Every now and then there is a need for an article or paper that states a lot of stuff that we sort of already knew. Often there is new evidence involved, but even if there wasn’t, sometimes it’s just really useful to have many people’s work concentrated. It’s also really handy to set for students. If I were teaching medieval frontiers or property or territory, for example, I would set this:
One could live according to the customs of a province without coming under the jurisdiction of its prince. Every person knew what the border of his property was and what belonged to his neighbour. But such a property could have been divided between two or more rulers. The owner of the property knew to whom he was obliged to pay taxes and offer gifts on religious holidays, who would try him if he committed a heinous offence and who would try him if he committed a lesser offence. In the event of war, he usually knew where danger lay and on whose side he should be in order to fulfil his auxilium duties. But all these spheres did not necessarily overlap.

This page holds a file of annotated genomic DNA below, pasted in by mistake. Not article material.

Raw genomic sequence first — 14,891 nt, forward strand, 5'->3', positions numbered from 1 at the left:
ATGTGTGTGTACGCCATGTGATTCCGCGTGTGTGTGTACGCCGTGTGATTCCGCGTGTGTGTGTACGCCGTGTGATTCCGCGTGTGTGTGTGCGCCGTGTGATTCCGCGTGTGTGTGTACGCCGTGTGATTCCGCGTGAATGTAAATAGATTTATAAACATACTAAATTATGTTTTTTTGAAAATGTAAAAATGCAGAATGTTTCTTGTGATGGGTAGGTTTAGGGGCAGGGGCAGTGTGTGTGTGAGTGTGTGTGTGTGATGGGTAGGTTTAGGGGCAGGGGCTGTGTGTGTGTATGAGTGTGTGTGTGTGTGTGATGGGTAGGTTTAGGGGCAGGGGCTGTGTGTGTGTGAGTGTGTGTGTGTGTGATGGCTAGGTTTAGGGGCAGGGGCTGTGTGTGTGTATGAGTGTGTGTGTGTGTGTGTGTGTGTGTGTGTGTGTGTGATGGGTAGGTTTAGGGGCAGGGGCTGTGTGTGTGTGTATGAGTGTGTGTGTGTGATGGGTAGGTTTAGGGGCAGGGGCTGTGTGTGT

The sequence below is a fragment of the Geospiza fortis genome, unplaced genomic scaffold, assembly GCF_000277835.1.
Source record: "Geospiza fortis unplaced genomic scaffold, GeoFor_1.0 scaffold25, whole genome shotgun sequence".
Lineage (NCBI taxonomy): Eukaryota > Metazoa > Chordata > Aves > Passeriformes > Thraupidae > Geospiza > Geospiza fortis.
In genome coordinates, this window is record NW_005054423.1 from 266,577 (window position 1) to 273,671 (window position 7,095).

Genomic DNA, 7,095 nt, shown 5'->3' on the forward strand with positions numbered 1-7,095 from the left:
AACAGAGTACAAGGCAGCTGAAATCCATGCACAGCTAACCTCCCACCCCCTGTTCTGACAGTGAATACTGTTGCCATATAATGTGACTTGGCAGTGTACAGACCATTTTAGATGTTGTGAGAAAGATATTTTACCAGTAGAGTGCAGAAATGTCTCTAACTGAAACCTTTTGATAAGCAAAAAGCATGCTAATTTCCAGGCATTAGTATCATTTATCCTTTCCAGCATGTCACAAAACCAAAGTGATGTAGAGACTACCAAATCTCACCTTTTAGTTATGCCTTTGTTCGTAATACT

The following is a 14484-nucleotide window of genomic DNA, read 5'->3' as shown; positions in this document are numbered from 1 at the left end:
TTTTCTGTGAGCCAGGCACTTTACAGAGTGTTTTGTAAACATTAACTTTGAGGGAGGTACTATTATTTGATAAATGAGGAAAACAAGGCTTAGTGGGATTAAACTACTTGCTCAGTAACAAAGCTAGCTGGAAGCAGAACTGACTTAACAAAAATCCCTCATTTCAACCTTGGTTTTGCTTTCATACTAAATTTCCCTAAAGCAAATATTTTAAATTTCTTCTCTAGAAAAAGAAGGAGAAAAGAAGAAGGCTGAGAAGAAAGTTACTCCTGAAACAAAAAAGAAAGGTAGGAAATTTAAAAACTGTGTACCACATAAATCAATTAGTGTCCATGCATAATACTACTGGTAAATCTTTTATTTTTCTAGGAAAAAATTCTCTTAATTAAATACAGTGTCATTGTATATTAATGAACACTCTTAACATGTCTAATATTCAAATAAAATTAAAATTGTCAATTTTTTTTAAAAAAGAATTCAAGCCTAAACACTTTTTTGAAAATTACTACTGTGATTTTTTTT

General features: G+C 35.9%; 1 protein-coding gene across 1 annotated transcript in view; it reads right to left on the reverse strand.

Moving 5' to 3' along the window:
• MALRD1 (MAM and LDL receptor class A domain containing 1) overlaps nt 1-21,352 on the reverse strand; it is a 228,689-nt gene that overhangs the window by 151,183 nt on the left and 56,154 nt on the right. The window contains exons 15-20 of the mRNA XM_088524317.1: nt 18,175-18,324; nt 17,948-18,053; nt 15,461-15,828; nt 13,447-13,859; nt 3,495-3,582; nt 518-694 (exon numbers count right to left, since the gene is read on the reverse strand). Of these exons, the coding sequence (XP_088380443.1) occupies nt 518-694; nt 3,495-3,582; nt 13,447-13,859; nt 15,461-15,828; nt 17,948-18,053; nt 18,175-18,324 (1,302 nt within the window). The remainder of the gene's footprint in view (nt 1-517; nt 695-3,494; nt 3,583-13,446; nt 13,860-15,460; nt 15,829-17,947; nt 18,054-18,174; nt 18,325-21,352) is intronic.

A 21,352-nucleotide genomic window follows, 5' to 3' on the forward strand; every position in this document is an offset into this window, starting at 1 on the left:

I don’t think you’ll find that in a clearer paragraph anywhere.1 Lots of people have said it before, but rarely if ever all together like that. And it actually helps, it helps me a lot because it’s a fairly complete bunch of things that someone in some kind of power could have expected to demand, from various subjects, and which of them are ‘public’ and which ‘private’ would be very hard to call. If a count has rights of high justice and military service over a settlement’s inhabitants, but has installed a castellan who takes the immediate revenues and has the rights of low justice, and can also demand limited public service, who is the public representative? What about if the castellan stops letting the count into the castle on demand? What if it’s not a castellan but the count just sets someone to whom he owes a favour up on revenues from an estate, as the Carolingian kings did with so many followers? Is that person getting public revenues or have they been privatised? More importantly, does it help to think in these terms? I find that, actually, it doesn’t. And the bundle of that paragraph is basically why.
1. Ronnie Ellenblum, “Were there borders and borderlines in the Middle Ages? The example of the Latin kingdom of Jerusalem” in David Abulafia & Nora Berend (edd.), Medieval Frontiers: concepts and practices (Aldershot 2002), pp. 105-118. The whole volume is really pretty good, it seems to me; I may reluctantly have to spend money on it.